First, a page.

Thomas Shannon, the U.S. Undersecretary of State for Political Affairs, told the Senate Foreign Relations Committee on Tuesday that the U.S. would use its veto power in the UN Security Council to block the sale of Russian Su-30 fighter jets to Iran. Shannon said the purchase of the Su-30 is prohibited under the Security Council resolution which endorsed the nuclear deal with Iran. (Washington Times)
  • Islamic State Activating the Sleepers - Christoph Reuter
    The attacks in Brussels show that Islamic State has built up a sophisticated network of terrorists that goes well beyond al-Qaeda's capabilities. It is now able to strike using sleepers who have not yet been identified by security officials. Testimony from deserters suggests the terror organization began establishing sleeper cells in multiple European countries early on, in Turkey in particular. (Der Spiegel-Germany)
News Resources - Israel and the Mideast:
  • Israel Anticipates ISIS' Downfall in Syria - Amos Harel
    On the Syrian part of Mt. Hermon there is no longer a trace of the Syrian army. The last Syrian commandos abandoned their outposts last winter. There are now almost no locations along the Israeli-Syrian border on the Golan Heights where Israeli and Syrian soldiers are facing each other except for a weak Syrian presence at Quneitra.
        More than a month after a cease-fire was declared in the Syrian civil war, Israel's assessment that it would collapse is starting to be actualized, albeit much more slowly than first anticipated, as fighting has resumed in various parts of the country. The fact that the cease-fire does not include the Nusra Front and Islamic State allows the Assad regime and the Russian air force to attack them.
        ISIS is having difficulty holding the large territory on which it declared its Islamic caliphate, especially in Syria. Its attackers include the U.S., Russia, the EU states, Turkey, the Assad regime and numerous Arab states and rebel groups, including Kurdish factions. The coalitions attacking ISIS have complete aerial superiority and the terror attacks it committed or inspired in Paris, Brussels, California and Sinai have only intensified the hostility toward it. A senior Israeli security source said, "The defeat of ISIS in Syria is a matter of time."  (Ha'aretz)
  • Israeli, Egyptian Ministers Meet in Washington - Adiv Sterman
    Israeli Energy Minister Yuval Steinitz met last Thursday in Washington with Egyptian Foreign Minister Sameh Shoukry in the highest level meeting of senior ministers from both countries since the ouster of former Egyptian President Hosni Mubarak in 2011. "The meeting dealt with regional issues, the possibility of providing Israeli gas to Egyptian liquefaction facilities, and international cooperation in preventing radioactive terrorism," Steinitz's office said. In September 2015, Israel reopened its embassy in Egypt, four years after it was shut when a mob stormed the complex. (Times of Israel)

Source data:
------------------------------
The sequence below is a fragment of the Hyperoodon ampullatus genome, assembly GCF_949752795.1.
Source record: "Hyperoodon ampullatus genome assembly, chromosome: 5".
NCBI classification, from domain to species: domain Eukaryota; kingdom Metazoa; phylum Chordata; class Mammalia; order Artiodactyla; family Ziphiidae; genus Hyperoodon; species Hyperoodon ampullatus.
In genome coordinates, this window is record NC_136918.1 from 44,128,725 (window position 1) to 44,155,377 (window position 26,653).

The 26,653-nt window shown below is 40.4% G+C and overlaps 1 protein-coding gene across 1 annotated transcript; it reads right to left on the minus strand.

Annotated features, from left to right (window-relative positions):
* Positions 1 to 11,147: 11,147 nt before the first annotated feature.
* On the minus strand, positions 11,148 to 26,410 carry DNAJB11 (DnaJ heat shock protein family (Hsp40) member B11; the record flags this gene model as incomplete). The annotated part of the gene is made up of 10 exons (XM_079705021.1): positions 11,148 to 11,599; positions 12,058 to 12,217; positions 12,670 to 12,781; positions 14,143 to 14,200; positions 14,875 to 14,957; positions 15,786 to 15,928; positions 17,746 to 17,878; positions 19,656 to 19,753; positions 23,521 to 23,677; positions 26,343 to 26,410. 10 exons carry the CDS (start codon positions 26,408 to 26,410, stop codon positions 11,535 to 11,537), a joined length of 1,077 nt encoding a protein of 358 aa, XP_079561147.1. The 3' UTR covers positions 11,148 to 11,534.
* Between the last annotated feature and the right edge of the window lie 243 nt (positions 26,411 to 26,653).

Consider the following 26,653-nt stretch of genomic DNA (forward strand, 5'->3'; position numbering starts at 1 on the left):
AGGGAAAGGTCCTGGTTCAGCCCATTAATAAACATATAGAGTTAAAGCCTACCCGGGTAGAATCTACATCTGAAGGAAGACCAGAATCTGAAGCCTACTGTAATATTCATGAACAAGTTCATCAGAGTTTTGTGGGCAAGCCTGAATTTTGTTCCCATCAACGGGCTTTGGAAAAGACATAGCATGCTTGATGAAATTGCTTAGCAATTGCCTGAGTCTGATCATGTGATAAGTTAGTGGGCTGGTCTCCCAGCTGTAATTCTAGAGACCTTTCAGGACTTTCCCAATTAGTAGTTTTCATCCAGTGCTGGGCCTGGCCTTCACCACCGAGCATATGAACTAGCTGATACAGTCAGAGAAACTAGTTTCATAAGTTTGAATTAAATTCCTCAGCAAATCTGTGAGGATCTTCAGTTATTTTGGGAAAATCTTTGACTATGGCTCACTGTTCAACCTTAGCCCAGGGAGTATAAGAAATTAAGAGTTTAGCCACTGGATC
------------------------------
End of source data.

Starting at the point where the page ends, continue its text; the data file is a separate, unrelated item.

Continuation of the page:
• Israel Electric Reaches Deal with Palestinians to Halt Cuts
    Israel Electric Company reached a temporary agreement with the Palestinian Authority Wednesday to end the recent power cuts in exchange for paying off a small chunk of its $460 million debt. The PA will pay off $5.2 million of that debt, while negotiators have one week to reach an understanding over settling the rest of the money owed. If no deal is reached in that time, the power cuts will resume, Israel's Channel 10 reported. (Times of Israel)
Global Commentary and Think-Tank Analysis (Best of U.S., UK, and Israel):
  • Moscow's Mercenaries in Syria - Mark Galeotti
    It is increasingly clear that there are Russians on the ground with Syrian army forces. Some are Spetsnaz special forces, there for recon and forward air control, but others are mercenaries working for private contractors. "Private" is a euphemism for "deniable." Russian contractors appear to be operating T-90 tanks in combat and similar heavy equipment, and were at the fore of the recent drive to take Palmyra.
        The force in question, which may comprise 400 effectives, was disclosed last week by the independent Russian Fontanka news site. Its commander, Lt. Col. (res.) Dmitri Utkin, 46, was until 2013 an officer in the 2nd Spetsnaz Brigade, and on mustering out, joined the Moran Security Group, a private security company. Moran is run by Russian Federal Security Service (FSB) veterans.